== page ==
I am grateful both to the Secretary of State and to the Minister for making it very clear that there will be no hard borders within the island of Ireland and no hard borders between Northern Ireland and the United Kingdom. Will she make it very clear that a hard Brexit for the United Kingdom would be incompatible with the statement that she has just made? It is important that we have that clarity.
Is it not the case that there already are different tariffs, for example, on petrol and diesel, and yet there is an open border? Surely the best way to ensure that there is an open border is to have a comprehensive free trade agreement with the rest of the European Union.
Quite right. My hon. Friend is correct on two counts. The first is that, of course, there is already co-operation across the border. He mentions the way that we need to be able to deal with fuel, for example, on the two sides of the border. He is also absolutely correct that what we want is a free trade agreement—a comprehensive deal—which is laid out in the agreement that the Prime Minister brought back from Brussels. That is the work ahead.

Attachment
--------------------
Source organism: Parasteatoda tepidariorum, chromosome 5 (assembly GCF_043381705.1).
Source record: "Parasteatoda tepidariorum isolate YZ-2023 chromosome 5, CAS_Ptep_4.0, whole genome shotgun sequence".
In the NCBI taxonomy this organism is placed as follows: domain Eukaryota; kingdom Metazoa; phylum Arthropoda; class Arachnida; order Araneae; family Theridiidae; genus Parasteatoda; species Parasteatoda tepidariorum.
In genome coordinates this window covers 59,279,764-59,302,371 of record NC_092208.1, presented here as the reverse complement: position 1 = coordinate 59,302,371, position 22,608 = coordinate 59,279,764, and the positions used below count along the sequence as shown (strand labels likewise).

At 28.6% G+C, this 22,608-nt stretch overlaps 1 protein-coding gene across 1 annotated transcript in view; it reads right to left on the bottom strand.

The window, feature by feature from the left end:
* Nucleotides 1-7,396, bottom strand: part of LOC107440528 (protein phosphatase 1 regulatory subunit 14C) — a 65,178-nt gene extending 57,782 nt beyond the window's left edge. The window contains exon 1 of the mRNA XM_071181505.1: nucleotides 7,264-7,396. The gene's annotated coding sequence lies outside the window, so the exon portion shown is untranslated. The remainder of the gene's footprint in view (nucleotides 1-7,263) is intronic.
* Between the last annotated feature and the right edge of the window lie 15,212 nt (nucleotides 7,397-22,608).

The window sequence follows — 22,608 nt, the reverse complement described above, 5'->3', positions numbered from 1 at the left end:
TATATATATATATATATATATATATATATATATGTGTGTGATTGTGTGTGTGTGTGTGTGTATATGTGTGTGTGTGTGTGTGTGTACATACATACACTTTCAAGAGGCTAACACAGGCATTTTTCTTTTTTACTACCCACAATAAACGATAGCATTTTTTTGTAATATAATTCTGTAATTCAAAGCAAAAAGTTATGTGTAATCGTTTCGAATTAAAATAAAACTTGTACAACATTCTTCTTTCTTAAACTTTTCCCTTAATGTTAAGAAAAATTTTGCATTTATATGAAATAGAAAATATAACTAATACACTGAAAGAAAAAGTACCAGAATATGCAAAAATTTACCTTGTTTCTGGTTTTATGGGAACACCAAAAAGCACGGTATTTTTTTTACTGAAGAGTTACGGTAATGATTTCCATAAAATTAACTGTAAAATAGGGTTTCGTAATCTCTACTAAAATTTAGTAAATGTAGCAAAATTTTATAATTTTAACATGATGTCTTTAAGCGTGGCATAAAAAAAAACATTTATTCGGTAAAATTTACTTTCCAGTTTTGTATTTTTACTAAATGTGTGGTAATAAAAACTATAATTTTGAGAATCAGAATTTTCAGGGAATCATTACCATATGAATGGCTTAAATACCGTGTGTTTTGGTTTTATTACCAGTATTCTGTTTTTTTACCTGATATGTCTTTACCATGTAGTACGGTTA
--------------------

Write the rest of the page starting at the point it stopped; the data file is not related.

Minister, in recent comments, the Irish Prime Minister, Mr Varadkar, and the Deputy Prime Minister, Mr Coveney, have indicated that they will draw a border down the middle of the Irish sea. May I say that those sorts of comments do not give much confidence back to the people of Northern Ireland and the Unionist community that I represent, who want to be an integral part of the United Kingdom?
I can reassure the hon. Gentleman that we in this House want to see no new borders inside the United Kingdom. We think that the Union is a precious thing that must be preserved. I will also just note, as I did to Tony Lloyd, that the relationship that we have with the Irish Government and that we want to continue to have with them should be one of close partners. We should work together to ensure the prosperity of the people in Northern Ireland, and I shall leave it to the Irish Government to continue to hold that strong relationship with us.
Order. I will call the hon. Gentleman on the understanding that his question consists of a single short sentence.
To keep the answer short, this should be a shared endeavour to ensure a future trade deal that has benefits for the people of the entirety of the United Kingdom. That is what we want to see.